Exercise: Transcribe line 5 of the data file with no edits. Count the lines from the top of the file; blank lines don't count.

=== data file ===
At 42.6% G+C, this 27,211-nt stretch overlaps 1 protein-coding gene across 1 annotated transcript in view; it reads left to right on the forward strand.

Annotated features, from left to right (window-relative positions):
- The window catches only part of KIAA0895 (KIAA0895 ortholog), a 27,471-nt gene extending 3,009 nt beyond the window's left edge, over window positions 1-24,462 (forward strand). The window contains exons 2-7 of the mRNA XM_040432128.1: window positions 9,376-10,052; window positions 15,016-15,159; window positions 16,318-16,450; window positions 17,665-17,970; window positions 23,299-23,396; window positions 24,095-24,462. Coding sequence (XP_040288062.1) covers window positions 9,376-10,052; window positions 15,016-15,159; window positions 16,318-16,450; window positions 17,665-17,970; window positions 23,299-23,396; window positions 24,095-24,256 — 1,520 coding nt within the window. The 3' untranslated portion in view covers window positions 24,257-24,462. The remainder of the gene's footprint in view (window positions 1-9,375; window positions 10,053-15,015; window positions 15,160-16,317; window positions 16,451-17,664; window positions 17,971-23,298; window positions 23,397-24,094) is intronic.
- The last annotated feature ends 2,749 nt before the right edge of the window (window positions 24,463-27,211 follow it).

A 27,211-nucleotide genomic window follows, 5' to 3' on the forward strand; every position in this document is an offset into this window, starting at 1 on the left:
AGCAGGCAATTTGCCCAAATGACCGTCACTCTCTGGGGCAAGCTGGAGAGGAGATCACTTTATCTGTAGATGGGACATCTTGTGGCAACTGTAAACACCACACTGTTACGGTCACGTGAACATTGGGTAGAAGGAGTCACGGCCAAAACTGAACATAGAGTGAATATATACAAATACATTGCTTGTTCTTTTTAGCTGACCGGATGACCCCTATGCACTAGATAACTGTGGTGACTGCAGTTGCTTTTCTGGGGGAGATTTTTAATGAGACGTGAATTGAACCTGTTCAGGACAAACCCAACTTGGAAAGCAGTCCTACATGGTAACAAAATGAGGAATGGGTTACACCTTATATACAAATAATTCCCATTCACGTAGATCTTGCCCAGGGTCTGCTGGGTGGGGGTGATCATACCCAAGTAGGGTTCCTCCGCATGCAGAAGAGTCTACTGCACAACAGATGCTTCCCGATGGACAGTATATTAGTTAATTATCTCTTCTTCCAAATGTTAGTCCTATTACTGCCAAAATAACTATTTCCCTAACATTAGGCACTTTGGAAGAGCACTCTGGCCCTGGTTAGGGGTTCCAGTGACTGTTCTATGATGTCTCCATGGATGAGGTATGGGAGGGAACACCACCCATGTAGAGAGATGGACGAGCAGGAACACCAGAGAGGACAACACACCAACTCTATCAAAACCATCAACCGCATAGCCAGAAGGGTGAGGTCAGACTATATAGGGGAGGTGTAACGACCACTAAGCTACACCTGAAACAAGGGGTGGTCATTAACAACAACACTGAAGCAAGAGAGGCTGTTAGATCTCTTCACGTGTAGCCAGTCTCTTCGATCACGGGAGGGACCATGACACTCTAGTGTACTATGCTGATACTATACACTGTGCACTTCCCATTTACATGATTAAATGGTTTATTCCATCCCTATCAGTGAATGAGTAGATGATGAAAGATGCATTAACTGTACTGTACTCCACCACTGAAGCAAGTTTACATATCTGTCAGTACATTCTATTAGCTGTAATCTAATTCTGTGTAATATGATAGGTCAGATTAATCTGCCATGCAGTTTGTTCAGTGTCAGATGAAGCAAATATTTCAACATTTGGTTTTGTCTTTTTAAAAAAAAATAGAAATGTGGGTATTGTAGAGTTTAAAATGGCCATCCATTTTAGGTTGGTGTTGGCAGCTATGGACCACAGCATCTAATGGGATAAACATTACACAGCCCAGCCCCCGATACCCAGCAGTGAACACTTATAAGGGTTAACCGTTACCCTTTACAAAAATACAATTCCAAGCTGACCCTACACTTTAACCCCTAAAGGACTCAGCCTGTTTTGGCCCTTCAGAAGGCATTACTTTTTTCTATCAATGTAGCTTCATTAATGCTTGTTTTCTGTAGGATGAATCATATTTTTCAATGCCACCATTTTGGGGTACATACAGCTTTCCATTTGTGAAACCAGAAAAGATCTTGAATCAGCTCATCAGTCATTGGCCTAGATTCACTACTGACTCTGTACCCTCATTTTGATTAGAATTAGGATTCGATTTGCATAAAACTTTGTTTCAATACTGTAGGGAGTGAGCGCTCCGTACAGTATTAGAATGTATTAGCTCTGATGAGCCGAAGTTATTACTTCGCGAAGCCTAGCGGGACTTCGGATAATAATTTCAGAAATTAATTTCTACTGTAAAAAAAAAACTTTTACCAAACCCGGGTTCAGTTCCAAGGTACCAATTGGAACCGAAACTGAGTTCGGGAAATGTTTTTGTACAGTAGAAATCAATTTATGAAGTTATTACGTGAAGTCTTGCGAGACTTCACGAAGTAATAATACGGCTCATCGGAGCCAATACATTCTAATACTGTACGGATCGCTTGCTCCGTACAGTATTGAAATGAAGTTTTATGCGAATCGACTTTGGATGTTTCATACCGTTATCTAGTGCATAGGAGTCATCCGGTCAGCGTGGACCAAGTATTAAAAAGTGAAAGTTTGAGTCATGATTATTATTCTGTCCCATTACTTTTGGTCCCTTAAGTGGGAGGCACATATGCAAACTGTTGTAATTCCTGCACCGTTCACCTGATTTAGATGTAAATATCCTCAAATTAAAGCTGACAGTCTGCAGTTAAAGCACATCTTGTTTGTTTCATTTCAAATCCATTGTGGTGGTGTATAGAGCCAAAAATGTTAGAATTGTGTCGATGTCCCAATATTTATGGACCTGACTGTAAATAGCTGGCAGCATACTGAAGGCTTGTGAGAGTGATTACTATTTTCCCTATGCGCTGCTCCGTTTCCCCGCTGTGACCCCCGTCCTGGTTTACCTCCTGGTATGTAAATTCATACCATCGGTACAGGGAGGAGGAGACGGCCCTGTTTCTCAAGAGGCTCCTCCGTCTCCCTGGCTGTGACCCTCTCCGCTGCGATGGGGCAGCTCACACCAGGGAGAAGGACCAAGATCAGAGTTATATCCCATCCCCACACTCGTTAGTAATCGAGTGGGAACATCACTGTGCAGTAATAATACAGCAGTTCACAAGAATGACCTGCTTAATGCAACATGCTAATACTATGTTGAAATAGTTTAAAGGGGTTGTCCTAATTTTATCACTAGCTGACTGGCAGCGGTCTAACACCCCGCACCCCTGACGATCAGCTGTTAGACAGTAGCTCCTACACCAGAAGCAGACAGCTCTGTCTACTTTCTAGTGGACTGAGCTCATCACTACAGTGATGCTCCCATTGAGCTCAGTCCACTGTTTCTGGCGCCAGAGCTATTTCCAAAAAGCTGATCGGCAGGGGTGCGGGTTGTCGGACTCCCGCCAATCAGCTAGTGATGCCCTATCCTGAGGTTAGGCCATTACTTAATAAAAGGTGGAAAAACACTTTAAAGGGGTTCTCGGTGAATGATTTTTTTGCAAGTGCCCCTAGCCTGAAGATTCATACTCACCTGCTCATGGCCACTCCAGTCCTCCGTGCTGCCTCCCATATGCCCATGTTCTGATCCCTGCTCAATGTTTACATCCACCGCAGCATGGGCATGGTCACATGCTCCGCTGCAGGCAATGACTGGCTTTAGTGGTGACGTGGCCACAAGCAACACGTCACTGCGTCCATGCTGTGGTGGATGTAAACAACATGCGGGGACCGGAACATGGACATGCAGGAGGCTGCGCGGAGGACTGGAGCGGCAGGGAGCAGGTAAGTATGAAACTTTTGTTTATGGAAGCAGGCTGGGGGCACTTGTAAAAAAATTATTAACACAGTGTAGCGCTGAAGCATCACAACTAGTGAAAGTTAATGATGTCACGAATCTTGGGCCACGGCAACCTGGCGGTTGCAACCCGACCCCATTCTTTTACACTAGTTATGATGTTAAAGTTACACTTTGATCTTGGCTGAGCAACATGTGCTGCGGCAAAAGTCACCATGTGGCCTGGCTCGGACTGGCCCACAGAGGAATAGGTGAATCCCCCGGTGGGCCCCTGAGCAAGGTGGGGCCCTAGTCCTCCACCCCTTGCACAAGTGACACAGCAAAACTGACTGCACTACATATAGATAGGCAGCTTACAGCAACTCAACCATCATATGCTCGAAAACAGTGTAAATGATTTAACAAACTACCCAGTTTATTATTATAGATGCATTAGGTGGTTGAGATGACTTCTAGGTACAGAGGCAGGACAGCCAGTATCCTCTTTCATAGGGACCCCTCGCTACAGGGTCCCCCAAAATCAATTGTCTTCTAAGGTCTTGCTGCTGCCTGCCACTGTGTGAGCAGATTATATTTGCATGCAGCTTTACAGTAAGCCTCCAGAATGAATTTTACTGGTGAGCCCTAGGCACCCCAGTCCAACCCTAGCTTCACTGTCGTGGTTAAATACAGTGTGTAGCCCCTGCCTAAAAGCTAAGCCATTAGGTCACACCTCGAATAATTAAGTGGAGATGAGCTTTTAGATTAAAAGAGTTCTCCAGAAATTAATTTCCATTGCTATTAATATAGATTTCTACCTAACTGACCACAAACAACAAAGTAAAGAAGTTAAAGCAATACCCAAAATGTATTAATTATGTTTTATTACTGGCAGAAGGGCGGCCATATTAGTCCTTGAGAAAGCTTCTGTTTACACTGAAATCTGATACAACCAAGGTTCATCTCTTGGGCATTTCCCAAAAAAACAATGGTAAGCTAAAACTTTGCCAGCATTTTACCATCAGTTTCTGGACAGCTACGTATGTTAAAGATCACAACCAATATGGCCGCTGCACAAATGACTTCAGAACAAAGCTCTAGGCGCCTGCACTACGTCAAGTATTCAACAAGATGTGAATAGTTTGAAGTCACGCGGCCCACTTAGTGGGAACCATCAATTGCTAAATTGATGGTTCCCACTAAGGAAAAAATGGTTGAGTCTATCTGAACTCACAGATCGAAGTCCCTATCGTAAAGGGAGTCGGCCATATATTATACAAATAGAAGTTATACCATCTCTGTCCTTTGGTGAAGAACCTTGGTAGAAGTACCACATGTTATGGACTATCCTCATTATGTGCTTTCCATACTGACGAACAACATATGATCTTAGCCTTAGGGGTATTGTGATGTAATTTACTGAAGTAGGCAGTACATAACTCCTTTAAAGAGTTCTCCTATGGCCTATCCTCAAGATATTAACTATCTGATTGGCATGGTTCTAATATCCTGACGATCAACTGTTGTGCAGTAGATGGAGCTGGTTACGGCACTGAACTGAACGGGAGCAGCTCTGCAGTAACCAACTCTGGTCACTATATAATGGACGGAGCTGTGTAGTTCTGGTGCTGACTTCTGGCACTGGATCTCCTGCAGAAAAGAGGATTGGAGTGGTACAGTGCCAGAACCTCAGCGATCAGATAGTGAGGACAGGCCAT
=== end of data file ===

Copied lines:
A 27,211-nucleotide genomic window follows, 5' to 3' on the forward strand; every position in this document is an offset into this window, starting at 1 on the left: